My current mantra is “Heghlu’meH QaQ jajvam.”
For those of you who don’t speak Klingon, it means “today is a good day to die.” It’s a phrase Klingon warriors say before going into battle.
In high school, I ran cross country and track. Running was a huge part of my life and my identity. I worked harder than anyone else on the team, running all summer and all winter. I ran up to 50 miles a week and did 13-mile long runs. I lifted weights and ran on weekends. I gave it everything.
And I achieved one of the goals I had for myself. Just one. And I did so on the backs of others.
Although not particularly fast and never a college recruit, I was better than most runners, especially at a small high school in a small athletic division. My résumé had four appearances at the cross country high school state finals and two in track. I held the school record in the 1600m and as a part of two relays. We had team regional championships to our name, and I was even on a 1600m relay team that took fourth in the state.
But I achieved most of that success as part of a team, not on my own. Without a good team, I never would have qualified for the cross country state finals my junior and senior year. I never broke 21 minutes for the 5K (just got agonizingly close at 21:06). My 1600m PR was 21 seconds slower than my goal. I didn’t meet my goal of making it to the track state finals as an individual. And that record-setting, medal-winning 4x400m relay team? I was the slowest member by 3 or 4 seconds. During those four years, I watched my teammates rise and surpass me as I plateaued and didn’t improve much.
When I finished running in high school, I was hurting. I couldn’t get out of there fast enough because I was looking into the face of my own shortcomings. I had given it everything and I was not good enough.
I’ve never again given anything my everything.
Not my writing, not myself and certainly not my running. Sure, I worked hard. I ran marathons and set some PRs. But quietly, my fear of not being good enough to achieve my goals grew into a raging monster.
The creative writing I once did dried up until my writing mostly became me vomiting fear all over the pages of my journals. Once, I ended up in the emergency room shocked to learn my inability to breathe wasn’t actually a physical inability to breathe–it was panic. Anxiety dragged me down; it circled me like vultures circle rotting flesh and squeezed me like a python constricts its prey.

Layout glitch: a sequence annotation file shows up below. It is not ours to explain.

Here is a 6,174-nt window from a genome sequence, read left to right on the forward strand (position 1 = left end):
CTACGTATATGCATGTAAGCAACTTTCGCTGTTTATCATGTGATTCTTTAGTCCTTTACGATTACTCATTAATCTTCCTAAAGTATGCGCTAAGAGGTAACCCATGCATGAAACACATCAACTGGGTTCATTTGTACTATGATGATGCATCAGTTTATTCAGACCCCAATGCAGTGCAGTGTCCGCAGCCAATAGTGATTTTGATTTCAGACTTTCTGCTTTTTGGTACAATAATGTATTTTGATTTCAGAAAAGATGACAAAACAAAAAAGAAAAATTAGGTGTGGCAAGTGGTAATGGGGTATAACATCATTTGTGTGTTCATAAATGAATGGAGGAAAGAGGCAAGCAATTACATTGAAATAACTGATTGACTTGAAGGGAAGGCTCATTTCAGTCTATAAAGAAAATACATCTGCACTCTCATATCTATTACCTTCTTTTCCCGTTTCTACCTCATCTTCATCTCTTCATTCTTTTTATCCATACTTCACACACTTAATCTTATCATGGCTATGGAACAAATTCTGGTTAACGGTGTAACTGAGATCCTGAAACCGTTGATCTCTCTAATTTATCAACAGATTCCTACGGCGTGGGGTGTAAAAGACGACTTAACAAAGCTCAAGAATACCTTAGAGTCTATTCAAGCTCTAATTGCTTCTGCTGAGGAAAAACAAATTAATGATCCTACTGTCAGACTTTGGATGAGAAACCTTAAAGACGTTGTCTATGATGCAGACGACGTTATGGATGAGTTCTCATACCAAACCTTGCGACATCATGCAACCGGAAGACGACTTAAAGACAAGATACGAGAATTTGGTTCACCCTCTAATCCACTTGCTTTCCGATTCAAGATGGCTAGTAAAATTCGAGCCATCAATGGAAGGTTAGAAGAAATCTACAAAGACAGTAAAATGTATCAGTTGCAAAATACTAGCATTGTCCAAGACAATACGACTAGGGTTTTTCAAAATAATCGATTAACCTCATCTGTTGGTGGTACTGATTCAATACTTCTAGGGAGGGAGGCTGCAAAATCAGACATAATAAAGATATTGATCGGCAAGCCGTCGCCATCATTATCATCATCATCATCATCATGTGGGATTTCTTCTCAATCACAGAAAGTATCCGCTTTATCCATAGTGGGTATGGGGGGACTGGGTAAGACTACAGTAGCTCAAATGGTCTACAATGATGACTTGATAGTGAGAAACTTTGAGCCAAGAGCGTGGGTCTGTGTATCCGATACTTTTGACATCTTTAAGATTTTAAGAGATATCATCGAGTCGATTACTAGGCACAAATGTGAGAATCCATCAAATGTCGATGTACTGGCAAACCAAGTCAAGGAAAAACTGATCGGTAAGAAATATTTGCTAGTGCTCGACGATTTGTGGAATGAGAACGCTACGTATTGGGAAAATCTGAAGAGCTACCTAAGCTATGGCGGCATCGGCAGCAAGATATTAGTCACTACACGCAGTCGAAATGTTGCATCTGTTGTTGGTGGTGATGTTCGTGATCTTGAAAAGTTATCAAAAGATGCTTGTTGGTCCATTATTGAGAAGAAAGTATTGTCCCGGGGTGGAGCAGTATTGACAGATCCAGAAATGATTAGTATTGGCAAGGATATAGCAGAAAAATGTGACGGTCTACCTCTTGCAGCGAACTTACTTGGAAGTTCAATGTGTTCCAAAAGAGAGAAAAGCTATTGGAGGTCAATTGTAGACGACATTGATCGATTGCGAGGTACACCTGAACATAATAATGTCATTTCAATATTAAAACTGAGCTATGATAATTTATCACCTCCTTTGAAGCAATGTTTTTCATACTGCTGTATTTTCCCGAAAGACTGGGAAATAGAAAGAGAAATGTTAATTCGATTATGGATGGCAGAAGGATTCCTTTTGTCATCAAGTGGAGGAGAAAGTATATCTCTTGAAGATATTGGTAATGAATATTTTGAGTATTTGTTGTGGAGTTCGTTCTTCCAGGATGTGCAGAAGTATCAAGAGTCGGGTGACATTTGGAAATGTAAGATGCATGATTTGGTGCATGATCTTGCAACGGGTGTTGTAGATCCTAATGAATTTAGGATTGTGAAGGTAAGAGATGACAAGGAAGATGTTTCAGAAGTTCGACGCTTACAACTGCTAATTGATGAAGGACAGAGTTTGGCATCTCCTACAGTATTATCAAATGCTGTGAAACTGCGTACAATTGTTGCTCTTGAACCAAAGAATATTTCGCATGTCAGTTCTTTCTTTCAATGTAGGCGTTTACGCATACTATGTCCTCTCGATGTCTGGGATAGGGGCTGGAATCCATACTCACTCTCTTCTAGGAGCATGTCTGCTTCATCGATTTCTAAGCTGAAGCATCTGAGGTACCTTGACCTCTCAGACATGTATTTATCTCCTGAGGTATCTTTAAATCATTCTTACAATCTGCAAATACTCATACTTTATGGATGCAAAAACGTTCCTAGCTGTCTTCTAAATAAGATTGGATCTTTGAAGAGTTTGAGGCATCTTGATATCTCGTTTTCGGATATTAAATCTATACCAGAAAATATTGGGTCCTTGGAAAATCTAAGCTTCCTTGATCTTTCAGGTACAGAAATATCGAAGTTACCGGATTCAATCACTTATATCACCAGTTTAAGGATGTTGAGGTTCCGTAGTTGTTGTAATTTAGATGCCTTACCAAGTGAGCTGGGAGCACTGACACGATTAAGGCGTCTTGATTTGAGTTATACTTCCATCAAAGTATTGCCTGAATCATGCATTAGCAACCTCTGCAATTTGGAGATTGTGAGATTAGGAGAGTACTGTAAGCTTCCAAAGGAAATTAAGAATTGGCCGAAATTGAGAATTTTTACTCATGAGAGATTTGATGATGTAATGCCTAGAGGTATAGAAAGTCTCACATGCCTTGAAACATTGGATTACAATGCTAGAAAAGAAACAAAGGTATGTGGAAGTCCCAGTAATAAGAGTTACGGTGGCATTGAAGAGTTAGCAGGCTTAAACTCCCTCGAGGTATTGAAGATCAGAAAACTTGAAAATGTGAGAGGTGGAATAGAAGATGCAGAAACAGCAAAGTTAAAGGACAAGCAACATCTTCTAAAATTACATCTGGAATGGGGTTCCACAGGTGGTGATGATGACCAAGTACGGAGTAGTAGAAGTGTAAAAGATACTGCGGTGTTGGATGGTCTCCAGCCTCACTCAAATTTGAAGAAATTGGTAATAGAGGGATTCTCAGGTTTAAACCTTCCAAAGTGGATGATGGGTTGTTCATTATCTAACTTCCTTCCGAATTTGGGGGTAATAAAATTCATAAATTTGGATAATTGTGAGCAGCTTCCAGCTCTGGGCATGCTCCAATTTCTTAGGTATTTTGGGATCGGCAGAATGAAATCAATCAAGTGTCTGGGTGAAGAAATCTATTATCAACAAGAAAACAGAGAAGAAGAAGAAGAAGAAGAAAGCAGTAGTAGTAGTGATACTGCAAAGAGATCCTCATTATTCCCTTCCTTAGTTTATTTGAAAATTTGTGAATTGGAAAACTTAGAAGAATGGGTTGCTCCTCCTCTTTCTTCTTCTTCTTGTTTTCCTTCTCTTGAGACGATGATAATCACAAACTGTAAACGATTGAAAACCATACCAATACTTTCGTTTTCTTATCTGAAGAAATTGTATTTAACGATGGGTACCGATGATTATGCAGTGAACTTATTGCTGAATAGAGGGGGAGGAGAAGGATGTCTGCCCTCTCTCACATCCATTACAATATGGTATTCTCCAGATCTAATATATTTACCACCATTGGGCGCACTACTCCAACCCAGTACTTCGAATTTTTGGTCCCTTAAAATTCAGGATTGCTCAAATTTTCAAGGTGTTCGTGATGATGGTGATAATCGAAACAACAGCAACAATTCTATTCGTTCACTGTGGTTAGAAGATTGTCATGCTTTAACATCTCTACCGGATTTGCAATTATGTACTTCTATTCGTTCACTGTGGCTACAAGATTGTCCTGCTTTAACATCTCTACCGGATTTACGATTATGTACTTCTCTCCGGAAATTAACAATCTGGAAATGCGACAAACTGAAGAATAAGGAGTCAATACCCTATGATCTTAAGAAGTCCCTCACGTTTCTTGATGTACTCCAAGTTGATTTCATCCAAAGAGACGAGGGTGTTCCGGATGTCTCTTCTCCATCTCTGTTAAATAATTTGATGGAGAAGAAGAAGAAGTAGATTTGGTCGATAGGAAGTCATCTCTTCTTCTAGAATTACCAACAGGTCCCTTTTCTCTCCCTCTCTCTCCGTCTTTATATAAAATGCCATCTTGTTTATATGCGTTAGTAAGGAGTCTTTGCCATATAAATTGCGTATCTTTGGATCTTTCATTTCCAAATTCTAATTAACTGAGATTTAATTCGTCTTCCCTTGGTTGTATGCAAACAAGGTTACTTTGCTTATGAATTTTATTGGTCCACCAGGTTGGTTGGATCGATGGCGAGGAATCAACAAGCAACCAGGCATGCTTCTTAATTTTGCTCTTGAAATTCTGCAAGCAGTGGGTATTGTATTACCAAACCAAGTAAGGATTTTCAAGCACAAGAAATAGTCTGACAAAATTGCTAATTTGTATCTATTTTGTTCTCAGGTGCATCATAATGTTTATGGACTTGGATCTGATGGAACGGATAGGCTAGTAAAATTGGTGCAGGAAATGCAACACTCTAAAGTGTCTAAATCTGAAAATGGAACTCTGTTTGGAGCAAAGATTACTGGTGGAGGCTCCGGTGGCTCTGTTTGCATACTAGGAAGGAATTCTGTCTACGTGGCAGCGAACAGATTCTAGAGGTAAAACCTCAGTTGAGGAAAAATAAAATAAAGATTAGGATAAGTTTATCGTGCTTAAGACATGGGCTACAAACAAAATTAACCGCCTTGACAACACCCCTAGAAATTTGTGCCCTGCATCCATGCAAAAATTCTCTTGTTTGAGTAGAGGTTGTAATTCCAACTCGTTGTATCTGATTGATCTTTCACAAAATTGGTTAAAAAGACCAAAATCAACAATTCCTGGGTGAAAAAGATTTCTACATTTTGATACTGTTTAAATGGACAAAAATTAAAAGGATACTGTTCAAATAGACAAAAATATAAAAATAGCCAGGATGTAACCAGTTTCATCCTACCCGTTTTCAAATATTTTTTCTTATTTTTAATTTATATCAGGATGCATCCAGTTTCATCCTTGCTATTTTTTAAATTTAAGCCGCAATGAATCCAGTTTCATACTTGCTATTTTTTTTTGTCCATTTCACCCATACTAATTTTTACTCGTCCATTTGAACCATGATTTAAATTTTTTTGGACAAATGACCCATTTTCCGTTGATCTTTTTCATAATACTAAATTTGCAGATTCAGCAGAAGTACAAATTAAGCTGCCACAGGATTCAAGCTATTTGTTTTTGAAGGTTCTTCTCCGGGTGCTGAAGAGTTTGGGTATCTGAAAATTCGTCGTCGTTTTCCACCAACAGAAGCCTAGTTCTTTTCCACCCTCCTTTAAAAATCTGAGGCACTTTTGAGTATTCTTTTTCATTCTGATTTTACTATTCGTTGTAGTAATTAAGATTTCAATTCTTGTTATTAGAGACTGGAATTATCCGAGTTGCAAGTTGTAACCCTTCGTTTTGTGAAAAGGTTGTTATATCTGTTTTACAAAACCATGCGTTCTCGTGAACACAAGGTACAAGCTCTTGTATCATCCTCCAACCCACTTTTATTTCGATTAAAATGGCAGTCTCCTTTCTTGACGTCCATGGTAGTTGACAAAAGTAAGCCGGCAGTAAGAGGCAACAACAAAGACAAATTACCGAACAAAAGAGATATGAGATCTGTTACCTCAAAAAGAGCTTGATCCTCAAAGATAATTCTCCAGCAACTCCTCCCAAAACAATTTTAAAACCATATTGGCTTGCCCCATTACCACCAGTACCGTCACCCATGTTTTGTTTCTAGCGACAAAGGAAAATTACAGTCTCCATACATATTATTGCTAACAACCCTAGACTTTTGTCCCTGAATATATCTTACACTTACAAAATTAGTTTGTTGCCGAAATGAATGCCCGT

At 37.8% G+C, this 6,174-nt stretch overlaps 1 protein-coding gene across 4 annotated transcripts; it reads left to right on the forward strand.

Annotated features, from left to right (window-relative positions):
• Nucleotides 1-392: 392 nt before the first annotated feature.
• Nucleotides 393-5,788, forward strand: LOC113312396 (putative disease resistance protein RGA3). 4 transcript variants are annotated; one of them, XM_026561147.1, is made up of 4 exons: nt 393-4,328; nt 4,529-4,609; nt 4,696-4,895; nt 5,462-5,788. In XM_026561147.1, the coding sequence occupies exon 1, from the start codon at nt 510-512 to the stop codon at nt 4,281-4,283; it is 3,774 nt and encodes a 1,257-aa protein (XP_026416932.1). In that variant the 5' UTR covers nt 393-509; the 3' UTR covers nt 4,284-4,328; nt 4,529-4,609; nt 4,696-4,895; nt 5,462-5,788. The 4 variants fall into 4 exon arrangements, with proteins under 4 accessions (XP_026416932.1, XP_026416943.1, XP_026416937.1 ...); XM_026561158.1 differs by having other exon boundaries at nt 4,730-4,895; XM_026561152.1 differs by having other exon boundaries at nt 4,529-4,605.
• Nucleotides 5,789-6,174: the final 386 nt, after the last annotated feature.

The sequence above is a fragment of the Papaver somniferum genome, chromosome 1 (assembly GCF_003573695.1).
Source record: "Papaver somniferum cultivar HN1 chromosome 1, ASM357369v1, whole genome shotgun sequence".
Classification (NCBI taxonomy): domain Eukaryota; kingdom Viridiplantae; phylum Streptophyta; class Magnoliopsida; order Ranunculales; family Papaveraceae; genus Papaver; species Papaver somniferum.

I gave myself outs constantly, especially with running. It was so easy to come home from work and nap until it was too late to run as far as I had planned, or eat too much after work before my workouts or wait to run until it was so hot I felt apart in the heat. I was too fatigued. I didn’t feel right. I’d get it next time. There was more time until there wasn’t, and then, oh well, what do I do now? There was almost always something. At least I never again had to deal with my own lack of talent.
What’s worse, I didn’t consciously realize this for nine years and have been a mess of shame and anxiety for the better part of 11 years.
Once I realized the depths of this shame, I worked hard to dig myself out of the hole I had dug so neatly and so well. Brené Brown taught me about shame and vulnerability. Tara Stiles taught me about trying easy. Kara Goucher taught me about doing the work and letting things come to me. Elizabeth Gilbert taught me what it looks like to be a woman with a free soul. But the anxiety wasn’t going away. I tried all the things, and still it haunted me.
Then last summer this guy dumped me and I was heartbroken for the first time in my life at age 28. It was the kind of heartbreak that leaves you crying on the floor, you know? The good kind.
Rayya Elias once said in an interview she loved a good heartbreak. Leonard Cohen said there is a crack in everything, and that’s how the light gets in. They are right, obviously.
After all these years of fear and scarcity, my heart couldn’t take it anymore. It broke open. I stopped trying to bully myself into being a person I wasn’t and surrendered to the person I was. The light slowly cleared out the anxiety. I stopped living from my ego that broke at age 18 and started living from my soul again, childlike.
I’ve been running for 18 years, and I’ve failed at running more than I’ve failed at anything else. Failing at running is better than not running. That’s the definition of soulwork.
Today is a good day to die.
That doesn’t mean actual death in my life (I DO NOT WANT TO DIE). To me, it means giving it everything and risking failure. I mean really risking failure, like finding out I’m just not good enough to achieve my lofty goals.
Life is too short to shortchange and sabotage yourself. Fear is boring. It’s the same bullshit again and again. “You’re not good enough. You’re not good enough. Don’t try. Don’t even try.”
Maybe I’m not good enough. I survived the shame 11 years ago to fight again and I can survive it now. Maybe I’m not good enough to run a 3:30 marathon. I think I am, but maybe not.
If that’s the case, so what? I’d rather give it hell and find out than continue to cower on my couch and make myself anxious and miserable.
The thing I love about Klingon warriors is they are so alive. They are vibrant and bold. The are loud and aggressive. They laugh and drink and fight with gusto. They walk into a room and everyone knows it. They would rather die in glorious battle than not fight because the outcome matters less than the fight itself.
After cowering in increasing fear these past 11 years, I’m pulling this Klingon mindset into my life. I’m walking through life with a hearty, joyful laugh so that I know I’m alive and kicking. Marathon training is my battle. Writing is my battle. Life itself is my battle. The outcome is not what matters. The process is what matters.
Next time I’m on the starting line, I’ll say to myself in a guttural voice “Heghlu’meH QaQ jajvam” and give it hell.